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E15 and Check Engine Light Malfunctions (Take 2)

Bob Greco

Bob Greco
Posted October 7, 2013

It lurks on every car or truck dashboard, the little indicator light that indicates potentially big problems with your vehicle’s engine. If you’re like me, a glowing “check engine” light elicits a groan, a facepalm and maybe some choice words – if not instant fear check_engine_facepalm_reducedthat the engine might conk out right then and there. In any case a visit to the repair shop is in my future. There, my mechanic will try to figure out what the heck could be causing the “Malfunction Indicator Light” (MIL), to come on. It might be a problem, or it might be a false alarm, in which case you’re still out the time and inconvenience of a wasted trip to the mechanic. 

Things to keep in mind as we revisit the issue of E15 fuel and falsely illuminating MILs, because research indicates that fuel containing up to 15 percent ethanol could cause check engine lights to falsely illuminate.

As part of a comprehensive program on intermediate ethanol blends, the Coordinating Research Council (CRC) recently wrapped up an investigation on the subject. CRC researchers conducted a couple of screening studies (available here and here) that showed a small number of vehicle models on the road could be susceptible to persistent false MIL illumination when fueled with intermediate ethanol blends.

Based on these screening studies, CRC selected eight potentially susceptible vehicles for further testing under controlled conditions. Investigators found that the likelihood of triggering the check engine light was sensitive to ambient temperature. Three vehicles using E20 illuminated the check engine light at 20 degrees (Fahrenheit), and one vehicle using E15 had its check engine light came on, also at 20 degrees. 

The Energy Department’s Oak Ridge National Laboratory (ORNL) recently sponsored a similar study (available as a technical paper published by the Society of Automotive Engineers here).  (Again, we noted this study in January, before the CRC research was finished.)

Bottom line: ORNL researchers produced results that generally agree with CRC’s. ORNL measured engine parameters that influence MIL illumination as fuel ethanol was increased in 22 vehicle models and combined the results with information from the CRC screening studies to project the frequency of in-use MIL illumination when operated on E15. Average MIL illumination rates were projected to be about  0.1 percent for E15 across the entire fleet of 22 vehicles tested but higher in sensitive models.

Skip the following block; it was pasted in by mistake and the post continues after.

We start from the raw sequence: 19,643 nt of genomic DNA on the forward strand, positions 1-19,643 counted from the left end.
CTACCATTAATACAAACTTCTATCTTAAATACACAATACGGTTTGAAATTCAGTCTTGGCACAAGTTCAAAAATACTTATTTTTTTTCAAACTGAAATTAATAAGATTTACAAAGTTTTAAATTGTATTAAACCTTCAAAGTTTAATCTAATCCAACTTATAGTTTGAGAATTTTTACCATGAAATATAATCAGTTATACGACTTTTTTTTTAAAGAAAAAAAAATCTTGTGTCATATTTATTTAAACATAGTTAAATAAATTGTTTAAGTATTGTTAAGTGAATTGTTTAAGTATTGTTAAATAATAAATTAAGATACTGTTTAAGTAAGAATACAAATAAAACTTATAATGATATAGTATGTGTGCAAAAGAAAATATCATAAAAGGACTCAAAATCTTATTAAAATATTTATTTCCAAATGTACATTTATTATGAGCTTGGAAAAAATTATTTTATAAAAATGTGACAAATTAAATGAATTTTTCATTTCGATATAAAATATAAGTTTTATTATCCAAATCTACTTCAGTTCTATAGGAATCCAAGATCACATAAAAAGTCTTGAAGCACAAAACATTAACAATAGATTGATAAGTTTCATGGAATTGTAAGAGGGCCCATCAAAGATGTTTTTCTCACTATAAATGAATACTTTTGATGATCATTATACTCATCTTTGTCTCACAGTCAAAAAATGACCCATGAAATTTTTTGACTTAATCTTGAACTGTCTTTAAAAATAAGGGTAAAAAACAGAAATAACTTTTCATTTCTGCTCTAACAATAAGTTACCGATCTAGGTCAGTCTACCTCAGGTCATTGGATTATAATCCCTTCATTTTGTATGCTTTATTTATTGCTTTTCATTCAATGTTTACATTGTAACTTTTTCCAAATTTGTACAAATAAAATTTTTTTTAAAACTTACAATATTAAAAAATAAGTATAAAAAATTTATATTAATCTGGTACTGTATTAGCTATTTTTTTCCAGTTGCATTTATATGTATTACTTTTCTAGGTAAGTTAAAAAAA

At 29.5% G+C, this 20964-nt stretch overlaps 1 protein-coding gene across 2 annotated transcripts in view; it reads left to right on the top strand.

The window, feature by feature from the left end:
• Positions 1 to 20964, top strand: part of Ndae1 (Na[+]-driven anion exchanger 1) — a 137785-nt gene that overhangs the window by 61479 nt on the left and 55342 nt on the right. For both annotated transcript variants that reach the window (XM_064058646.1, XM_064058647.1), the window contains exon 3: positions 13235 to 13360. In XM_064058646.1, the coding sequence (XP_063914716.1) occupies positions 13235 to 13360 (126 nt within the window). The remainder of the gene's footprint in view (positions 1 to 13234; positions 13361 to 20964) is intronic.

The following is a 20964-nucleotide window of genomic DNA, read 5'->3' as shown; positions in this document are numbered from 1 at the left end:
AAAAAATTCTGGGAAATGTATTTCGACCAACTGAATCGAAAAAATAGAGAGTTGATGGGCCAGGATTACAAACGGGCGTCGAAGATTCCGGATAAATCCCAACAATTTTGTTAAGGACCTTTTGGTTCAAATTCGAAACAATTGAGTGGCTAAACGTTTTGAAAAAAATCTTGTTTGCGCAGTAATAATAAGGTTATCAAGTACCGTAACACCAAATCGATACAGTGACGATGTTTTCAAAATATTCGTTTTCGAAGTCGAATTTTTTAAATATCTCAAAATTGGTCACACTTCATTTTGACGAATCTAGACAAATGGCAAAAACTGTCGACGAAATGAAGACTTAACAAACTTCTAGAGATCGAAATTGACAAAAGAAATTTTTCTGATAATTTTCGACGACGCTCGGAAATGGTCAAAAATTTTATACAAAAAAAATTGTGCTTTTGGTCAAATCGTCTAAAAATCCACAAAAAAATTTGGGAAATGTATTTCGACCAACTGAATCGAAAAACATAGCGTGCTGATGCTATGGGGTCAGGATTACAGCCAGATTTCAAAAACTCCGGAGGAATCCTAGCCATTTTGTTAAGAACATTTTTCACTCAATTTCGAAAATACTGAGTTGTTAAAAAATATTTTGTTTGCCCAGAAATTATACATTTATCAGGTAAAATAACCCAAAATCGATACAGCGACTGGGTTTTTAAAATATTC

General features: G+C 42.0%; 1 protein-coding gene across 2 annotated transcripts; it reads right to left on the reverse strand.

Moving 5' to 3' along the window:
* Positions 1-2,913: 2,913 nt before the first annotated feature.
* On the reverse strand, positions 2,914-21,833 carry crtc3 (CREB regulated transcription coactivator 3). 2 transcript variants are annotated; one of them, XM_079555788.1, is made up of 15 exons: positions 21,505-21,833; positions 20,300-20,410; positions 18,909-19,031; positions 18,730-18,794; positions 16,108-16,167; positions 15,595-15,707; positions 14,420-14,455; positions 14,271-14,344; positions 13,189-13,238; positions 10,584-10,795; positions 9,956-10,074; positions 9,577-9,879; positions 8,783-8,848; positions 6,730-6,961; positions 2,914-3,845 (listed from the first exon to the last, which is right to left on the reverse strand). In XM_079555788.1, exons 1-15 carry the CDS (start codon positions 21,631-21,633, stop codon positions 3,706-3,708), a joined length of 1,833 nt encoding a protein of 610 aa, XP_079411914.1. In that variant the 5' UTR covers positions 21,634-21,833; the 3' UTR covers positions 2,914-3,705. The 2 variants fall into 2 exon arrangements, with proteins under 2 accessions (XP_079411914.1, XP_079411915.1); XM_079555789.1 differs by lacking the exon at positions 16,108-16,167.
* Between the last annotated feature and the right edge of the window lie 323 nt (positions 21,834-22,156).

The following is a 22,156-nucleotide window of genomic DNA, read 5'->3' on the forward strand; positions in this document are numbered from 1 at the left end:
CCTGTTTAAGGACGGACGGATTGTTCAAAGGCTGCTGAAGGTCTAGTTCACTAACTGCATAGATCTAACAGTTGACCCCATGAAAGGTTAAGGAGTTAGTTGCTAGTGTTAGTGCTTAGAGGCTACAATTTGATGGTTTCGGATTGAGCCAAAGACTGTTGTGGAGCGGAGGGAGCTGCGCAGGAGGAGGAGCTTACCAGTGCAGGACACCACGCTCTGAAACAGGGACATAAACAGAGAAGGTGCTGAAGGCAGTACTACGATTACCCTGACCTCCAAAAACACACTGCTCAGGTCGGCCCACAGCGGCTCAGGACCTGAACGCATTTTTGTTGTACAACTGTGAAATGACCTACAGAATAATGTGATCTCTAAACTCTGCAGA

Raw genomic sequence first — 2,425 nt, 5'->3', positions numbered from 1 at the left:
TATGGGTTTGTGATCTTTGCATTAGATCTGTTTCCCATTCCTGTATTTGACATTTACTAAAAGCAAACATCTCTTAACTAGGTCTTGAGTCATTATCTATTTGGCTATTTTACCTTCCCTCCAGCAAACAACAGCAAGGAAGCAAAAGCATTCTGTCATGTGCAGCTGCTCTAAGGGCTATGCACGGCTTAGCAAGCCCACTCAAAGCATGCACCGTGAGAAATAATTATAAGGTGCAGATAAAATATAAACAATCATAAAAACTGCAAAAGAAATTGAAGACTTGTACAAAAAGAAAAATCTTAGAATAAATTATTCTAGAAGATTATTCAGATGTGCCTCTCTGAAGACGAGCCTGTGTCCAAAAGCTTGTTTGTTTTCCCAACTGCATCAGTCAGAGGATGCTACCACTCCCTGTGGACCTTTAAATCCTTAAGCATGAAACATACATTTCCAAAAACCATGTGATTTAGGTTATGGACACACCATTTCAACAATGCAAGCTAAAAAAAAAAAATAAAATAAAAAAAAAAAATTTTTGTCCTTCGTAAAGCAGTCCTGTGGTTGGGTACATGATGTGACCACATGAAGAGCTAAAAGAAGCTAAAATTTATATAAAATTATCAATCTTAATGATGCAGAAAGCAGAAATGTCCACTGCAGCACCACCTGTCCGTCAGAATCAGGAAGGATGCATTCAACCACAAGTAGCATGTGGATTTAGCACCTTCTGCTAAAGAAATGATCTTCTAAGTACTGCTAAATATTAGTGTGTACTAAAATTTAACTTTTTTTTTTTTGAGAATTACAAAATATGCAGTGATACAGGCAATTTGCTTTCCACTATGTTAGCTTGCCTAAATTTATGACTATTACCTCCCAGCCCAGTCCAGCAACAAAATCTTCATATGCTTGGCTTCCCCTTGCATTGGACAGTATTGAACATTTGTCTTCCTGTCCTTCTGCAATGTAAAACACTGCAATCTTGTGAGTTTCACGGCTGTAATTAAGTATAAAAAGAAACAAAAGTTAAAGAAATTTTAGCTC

Two of the main conclusions (from the last page of the ORNL paper) are telling and bear repeating, because they support concerns that the auto and oil industries have been expressing for some time (emphasis added):

Results show that MIL illumination should increase with ethanol content, but the rates of illumination will vary significantly by vehicle model. Thus, experience for a given vehicle model may differ quite significantly from a fleet-average estimate of MIL illumination rates.”

 And:

“Some vehicle models do not appear to be at significant risk for a substantial number of MIL illuminations with E15 fuel, and a smaller number do not appear to be at significant risk even if E20 is used. One OEM (original equipment manufacturer) appears to be at higher risk of experiencing a significant number of MIL occurrences with E15 use than other OEMs.

 So what are the important takeaways from the CRC and ORNL research?

  • Not all vehicles are impacted. Some 2001 and newer vehicles operate on E15 without false MIL illuminations. But testing by CRC and ORNL has determined that some vehicles do not.
  • A few models that are sensitive to the triggering of check engine lights on E15 can potentially translate to a huge annoyance and unnecessary costs for the owners/operators of a significant number of vehicles on the road today.

When combined with the earlier CRC studies that identified potential engine and fuel system damage to millions of vehicles from the use of E15, the new CRC and ORNL studies add further cause for concern from the use of this fuel in existing cars and trucks.

ABOUT THE AUTHOR

Bob Greco is group director of downstream and industry operations at the American Petroleum Institute. With 21 years of experience, Bob directs activities related to refining, pipeline, marketing, and fuels issues. He has managed exploration and production activities, policy analysis, climate change issues, marine transportation, refining, gasoline and jet fuel production issues and Clean Air Act implementation efforts. Before coming to API, Bob was an environmental engineer with the U.S. Environmental Protection Agency, with expertise in automotive emission control technologies. He has a M.S. degree in environmental engineering from Cornell University and a B.A. in biology from Colgate University.